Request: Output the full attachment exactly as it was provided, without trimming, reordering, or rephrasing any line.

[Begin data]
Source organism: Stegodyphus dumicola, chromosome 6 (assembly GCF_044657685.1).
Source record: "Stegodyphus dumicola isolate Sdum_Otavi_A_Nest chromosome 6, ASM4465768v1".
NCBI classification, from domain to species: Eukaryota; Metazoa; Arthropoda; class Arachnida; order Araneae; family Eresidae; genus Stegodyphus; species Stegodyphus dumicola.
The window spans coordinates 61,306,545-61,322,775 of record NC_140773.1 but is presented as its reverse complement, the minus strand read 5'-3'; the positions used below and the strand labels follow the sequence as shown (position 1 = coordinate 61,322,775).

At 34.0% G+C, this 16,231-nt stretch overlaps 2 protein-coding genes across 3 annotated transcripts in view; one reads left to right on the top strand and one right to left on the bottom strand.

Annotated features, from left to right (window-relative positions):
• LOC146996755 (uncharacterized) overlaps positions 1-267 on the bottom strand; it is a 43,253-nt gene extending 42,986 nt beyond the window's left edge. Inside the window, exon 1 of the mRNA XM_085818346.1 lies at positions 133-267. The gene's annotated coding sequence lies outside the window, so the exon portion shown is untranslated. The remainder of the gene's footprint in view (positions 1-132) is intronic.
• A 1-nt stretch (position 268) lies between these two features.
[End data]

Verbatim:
Source organism: Stegodyphus dumicola, chromosome 6 (assembly GCF_044657685.1).
Source record: "Stegodyphus dumicola isolate Sdum_Otavi_A_Nest chromosome 6, ASM4465768v1".
NCBI classification, from domain to species: Eukaryota; Metazoa; Arthropoda; class Arachnida; order Araneae; family Eresidae; genus Stegodyphus; species Stegodyphus dumicola.
The window spans coordinates 61,306,545-61,322,775 of record NC_140773.1 but is presented as its reverse complement, the minus strand read 5'-3'; the positions used below and the strand labels follow the sequence as shown (position 1 = coordinate 61,322,775).

At 34.0% G+C, this 16,231-nt stretch overlaps 2 protein-coding genes across 3 annotated transcripts in view; one reads left to right on the top strand and one right to left on the bottom strand.

Annotated features, from left to right (window-relative positions):
• LOC146996755 (uncharacterized) overlaps positions 1-267 on the bottom strand; it is a 43,253-nt gene extending 42,986 nt beyond the window's left edge. Inside the window, exon 1 of the mRNA XM_085818346.1 lies at positions 133-267. The gene's annotated coding sequence lies outside the window, so the exon portion shown is untranslated. The remainder of the gene's footprint in view (positions 1-132) is intronic.
• A 1-nt stretch (position 268) lies between these two features.